provides a protected habitat for many aquatic
animals. In many parts of the world migratory
waterfowl have established their migration pathways
via water bodies dominated by Potamogeton spp.
Potamogeton also protects shorelines from erosion as
they serve as a very effective buffer against wave
action. Potamogeton plays an important role in
keeping water clear.
However, there is also a downside to Potamogeton.
Because it grows so prolifically, it can clog
irrigation canals and is a nuisance to recreational
users – it interferes with fishing lines and winds
around powerboat propellers.
A lot of research into control methods has been
carried out throughout the world, including the use
of herbicides and other chemicals, mechanical
methods and biological control. A burrowing
chrysomelid beetle causes great damage to
Potamogeton, but has not permanently eradicated the
plant in study areas. Grass carp was introduced into
the United States to control aquatic plants, but it
has exterminated virtually all aquatic plants in
water bodies to which it had been introduced and
caused a complete collapse of the ecosystem –
leading to the disappearance of other fish and bird
life in such systems.
The problem recreational users, such as the boaters
and fishermen, have with Potamogeton in Rietvlei
will not be easily solved. In fact people using
Rietvlei will have to accept that the plant is here
to stay and learn to live with it. The only remedy
is to clear channels in the Potamogeton stands to
allow boats access to the shore, it can also be
cleared in areas where anglers require access to the
water. However such clearing will have to be
repeated at regular intervals to ensure that
channels stay open.
RAIN in February (not to mention the WIND)
The wind seems to have been unrelenting so far this
year. It is known as The Cape Doctor, but judging by
the number of people who complain of allergies,
hay-fever and sinus problems when the wind is
blowing, this could be a misnomer! But … there have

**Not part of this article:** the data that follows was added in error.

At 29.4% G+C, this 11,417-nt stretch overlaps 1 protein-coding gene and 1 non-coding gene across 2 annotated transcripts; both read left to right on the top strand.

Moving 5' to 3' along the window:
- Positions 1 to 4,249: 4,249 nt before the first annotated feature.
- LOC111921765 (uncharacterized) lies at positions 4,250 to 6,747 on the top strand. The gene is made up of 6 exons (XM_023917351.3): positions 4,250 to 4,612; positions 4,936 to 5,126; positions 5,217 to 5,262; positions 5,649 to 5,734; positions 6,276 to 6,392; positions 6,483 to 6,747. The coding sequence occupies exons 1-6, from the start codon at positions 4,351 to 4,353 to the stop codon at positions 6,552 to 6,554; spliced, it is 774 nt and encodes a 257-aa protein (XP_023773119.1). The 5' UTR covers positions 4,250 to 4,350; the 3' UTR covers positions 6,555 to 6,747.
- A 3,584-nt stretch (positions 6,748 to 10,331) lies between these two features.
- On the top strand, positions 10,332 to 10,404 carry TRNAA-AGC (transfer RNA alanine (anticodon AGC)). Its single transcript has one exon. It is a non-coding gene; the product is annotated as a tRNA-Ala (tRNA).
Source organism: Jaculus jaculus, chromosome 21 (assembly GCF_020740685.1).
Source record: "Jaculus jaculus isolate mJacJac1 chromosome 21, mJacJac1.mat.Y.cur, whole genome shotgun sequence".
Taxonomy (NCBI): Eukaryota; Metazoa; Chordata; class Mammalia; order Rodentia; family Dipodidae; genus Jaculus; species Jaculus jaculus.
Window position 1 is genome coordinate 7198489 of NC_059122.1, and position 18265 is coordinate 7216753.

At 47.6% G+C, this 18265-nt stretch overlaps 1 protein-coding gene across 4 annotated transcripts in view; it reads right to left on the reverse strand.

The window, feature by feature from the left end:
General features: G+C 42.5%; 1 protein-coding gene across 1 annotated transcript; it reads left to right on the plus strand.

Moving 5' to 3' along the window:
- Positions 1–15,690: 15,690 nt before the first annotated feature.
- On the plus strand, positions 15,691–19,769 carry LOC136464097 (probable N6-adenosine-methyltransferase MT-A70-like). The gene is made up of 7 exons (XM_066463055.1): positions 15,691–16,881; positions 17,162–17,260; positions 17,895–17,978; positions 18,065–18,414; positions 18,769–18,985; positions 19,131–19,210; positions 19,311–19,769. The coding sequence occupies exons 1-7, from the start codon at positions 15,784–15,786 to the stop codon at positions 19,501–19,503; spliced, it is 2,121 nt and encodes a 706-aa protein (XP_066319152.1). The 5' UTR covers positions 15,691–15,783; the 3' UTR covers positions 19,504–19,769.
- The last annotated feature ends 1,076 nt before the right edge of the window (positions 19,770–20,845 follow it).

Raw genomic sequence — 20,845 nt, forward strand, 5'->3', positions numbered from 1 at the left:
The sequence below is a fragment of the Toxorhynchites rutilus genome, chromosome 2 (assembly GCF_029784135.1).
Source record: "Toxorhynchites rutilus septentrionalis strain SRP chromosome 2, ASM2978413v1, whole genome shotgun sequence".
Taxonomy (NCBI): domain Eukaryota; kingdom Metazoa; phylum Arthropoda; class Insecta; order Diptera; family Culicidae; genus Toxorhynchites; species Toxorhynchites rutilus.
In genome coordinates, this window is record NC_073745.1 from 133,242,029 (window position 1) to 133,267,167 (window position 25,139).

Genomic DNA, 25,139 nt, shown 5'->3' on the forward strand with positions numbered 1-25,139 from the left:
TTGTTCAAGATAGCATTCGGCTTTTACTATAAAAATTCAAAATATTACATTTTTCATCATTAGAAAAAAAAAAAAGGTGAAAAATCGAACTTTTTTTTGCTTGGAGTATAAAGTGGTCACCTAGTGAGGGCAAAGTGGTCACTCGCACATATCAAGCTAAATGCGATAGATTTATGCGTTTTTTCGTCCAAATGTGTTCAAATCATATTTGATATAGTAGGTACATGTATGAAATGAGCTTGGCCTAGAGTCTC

been some days of rain. At this time of the year
many people are worried about the Central Pan drying
out and that heavy winds will lift the fine silt and
blow it over Flamingo Vlei. The City of Cape Town
has instituted measures that were agreed to at the
start of the financial year in July 2007. In January
two diesel pumps were installed in a temporary shed
on the southern edge of North Vlei. The pumps are
pumping water on a daily basis onto the central pan.
The good rains of early summer also helped to keep
the pan wet. Unfortunately the heavy southeasters
and high temperatures have done there bit to
accelerate evaporation. At present the pan seems to
be wet enough.
The City’s Roads and Stormwater
Dept has appointed consultants
to plan the upgrading of the
stormwater channel that runs
past Bayside Shopping Centre and
Pick’nPay and enters Rietvlei
just south of the soccer fields.
Capacity for stormwater and
water quality, are issues that
will be investigated. There will
be a public participation phase
to the project.
The new Integrated Zoning Scheme
(IZS) for the entire City is out
for public comment. Niel Van Wyk
investigated the maps and zoning
for Rietvlei and picked up some
discrepancies and concerns.
These will be submitted to the
Spatial Development Frameworks
(SDF) for the 8 Planning
Districts of the City are being
prepared. The SDF for Blaauwberg
will be available for comment
soon. The questions being asked
How do you see the future of the
Do you think Cape Town should
spread out as far as possible?
Or that new buildings should be
at least three stories high, to
help prevent urban sprawl?
Do you think it's worth
preserving endangered fynbos
rather than building houses on
it? And if so, where should new
houses be built instead?
And how are we going to connect
Capetonians with each other, and
with economic opportunities?
Through better public, or
The Committee will be actively
involved in the above matters
and will submit comment where
necessary…. So can you!!
|Thanks go to Chevron Refinery for
sponsoring envelopes for the posted newsletter.